This article concerns the place of late Ottoman Jews in Palestine on the eve of the 1948 War. It focuses on Israel Ben-Ze'ev (Wolfensohn), a Jerusalem-born educator and Nahda intellectual who led a movement of self-identified native Jews, including both Old Yishuv Ashkenazim and Sephardim, to combat their marginalization by the Zionist institutions. I examine his lifetime struggle to advance the study of Arabic and Arab Jews (yahud ʿarab) under early Islam by creating institutions of knowledge production and educational programs modeled on those he knew from his early academic career in Cairo. It was in the context of these struggles that demands for separate political representation for native Jews and for a specialized field of Arab Jewish studies coalesced as part of a broader project of a shared Arab-Jewish cultural modernization. They culminated in 1948, when Ben-Ze'ev finally realized his Arabic library project, ironically using looted Palestinian books, only to see its destruction four years later by Zionist leaders and Hebrew University professors.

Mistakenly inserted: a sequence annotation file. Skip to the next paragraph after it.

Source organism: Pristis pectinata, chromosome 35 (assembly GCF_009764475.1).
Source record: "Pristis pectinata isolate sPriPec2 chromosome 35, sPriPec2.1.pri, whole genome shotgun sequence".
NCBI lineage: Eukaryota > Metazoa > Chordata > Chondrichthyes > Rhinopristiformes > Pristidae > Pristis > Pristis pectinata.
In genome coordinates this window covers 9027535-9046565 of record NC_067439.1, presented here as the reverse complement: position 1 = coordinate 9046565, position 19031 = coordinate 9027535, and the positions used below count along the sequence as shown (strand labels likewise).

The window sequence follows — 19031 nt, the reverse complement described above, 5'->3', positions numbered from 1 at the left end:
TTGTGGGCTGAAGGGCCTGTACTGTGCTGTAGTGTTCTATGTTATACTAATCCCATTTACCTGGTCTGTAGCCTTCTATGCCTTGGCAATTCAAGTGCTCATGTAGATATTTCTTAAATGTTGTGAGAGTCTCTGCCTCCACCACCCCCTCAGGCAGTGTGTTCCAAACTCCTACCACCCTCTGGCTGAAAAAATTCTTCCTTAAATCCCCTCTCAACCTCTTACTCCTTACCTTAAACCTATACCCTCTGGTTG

- 1948 Nakba